Adams brings unique ideas to table in bid for lt. governor
Published 12:00 am Saturday, May 13, 2006
The Selma Times-Journal
Hilbun Adams, a carpenter who lives in Vestavia Hills, has tossed his hat in the ring in a bid for lieutenant governor.
He faces seasoned politicians, including George C. Wallace Jr. – who, like Adams is running on the Republican Party ticket – as well as Jim Folsom Jr., who is running on the Democratic Party ticket.
In addition, he faces two other Republicans – Mo Brooks and Luther Strange – in the June 6 primary.
Adams, however, is not deterred.
“God has asked me to step out of the boat, and just be a vessel. That’s what I’ve done.”
Adams brings a unique background to the race -including becoming a citizen of Israel with dual-citizenship and joining the Israeli Defense Force. (He spent eight years in Israel, got married there and his daughters were born there.)
He said that in listening to the people, you find they are dissatisfied with the legislature. “That’s the biggest gripe I hear voters have,” Adams said.
“I believe that the government should be there to help the people succeed, with limited interference from the government,” he said.
Adams said that while he doesn’t have all the answers, he thinks it’s time to think outside the box where Alabama’s future is concerned.
“What I want to do is not only call the Senate to order, but what does the lieutenant governor do after the session is over?
I want to be an ambassador for the people – the voice of the people, to go around the state and talk to them, then go back and tell the governor, ‘this is what the people would like to see happen.'”
He brings unique ideas for the future of Alabama to the table. Those ideas include ways to promote the resources of the state.
“Alabama is a really pretty state. I see up around Huntsville, Fort Payne, even the hills around Birmingham. If you put up a big enough pot, you could have every cyclists in the world pedaling through Alabama to win that prize,” he said. “They would be experiencing the hospitality of Alabama.”
In addition, Alabama has the most navigable waterways of any state in the country, so why not take advantage of that with an eco-tour or kayak or canoe race through the state? “These are superhighways out there with no cars on it,” he said of the state’s rivers.
“It’s just so different and unique that it just might work,” he said.
As for the economy, Adams stressed that Alabama has 10 percent of the nation’s natural resources within its borders, as well as new technology stemming from the state’s relationship with the automotive industry.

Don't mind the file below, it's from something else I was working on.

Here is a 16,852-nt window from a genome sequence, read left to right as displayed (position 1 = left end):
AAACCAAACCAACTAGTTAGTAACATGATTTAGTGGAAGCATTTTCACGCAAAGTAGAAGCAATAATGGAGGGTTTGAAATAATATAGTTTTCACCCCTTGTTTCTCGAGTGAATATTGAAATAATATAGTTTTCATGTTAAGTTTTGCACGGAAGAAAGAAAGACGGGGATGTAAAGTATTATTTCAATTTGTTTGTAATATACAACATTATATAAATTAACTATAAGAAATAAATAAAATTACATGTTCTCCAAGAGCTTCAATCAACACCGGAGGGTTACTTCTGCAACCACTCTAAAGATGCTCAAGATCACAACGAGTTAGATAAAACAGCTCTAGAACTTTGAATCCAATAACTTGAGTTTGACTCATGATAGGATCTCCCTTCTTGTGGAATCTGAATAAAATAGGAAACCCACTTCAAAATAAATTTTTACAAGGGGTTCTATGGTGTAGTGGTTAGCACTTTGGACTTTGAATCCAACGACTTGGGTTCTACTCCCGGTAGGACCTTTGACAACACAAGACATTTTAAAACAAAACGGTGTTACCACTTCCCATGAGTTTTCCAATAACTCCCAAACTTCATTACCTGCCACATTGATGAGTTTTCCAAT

“There are three big car manufacturers here – Honda, Hyundai and Mercedes,” Adams said. “And we have engineers in Huntsville. I believe Alabama could build its own car. We could make a car here. We have all the raw materials to do it. By collectively getting this knowledge that’s contained within Alabama, great things would happen.”
Adams said state leaders and residents should have the attitude of “Why not? Why can’t we do this? Why can’t it happen here in Alabama?”
As for the Black Belt, Adams said “I would want to meet with civic leaders and county leaders and sit down and say, ‘what would you like to see happen?'”
Adams spent his summers in Hale County as a little boy at his grandfather’s house, so he understands some of the struggles and special needs of the Black Belt.
“If I went to Hale County to talk to people, I’d like to know what they’d like to see happen –
get input from the people who live there.”
In addition to ideas for tourism and economic expansion, Adams said residents should also think outside the box when it comes to education.
“I don’t believe God can be put in a box,” he said.
“If schools are failing, take the students out of the schools. Take them out in the woods if that’s where they learn best. Blaze a trail through Alabama,” he said.
“If you took inner city kids – kids who are in environments not conducive to learning – you could not only experience Alabama, but make it a learning experience. Give them a project to do. Not as a punishment, but as a challenge.”
Adams said it’s essential to give students a sense of accomplishment and self-confidence.
Overall, Adams sees his bid for state office as a mission – even a “calling.”
“The spirit of the people needs to be awakened and I would like to try to do my part to awaken that,” he said.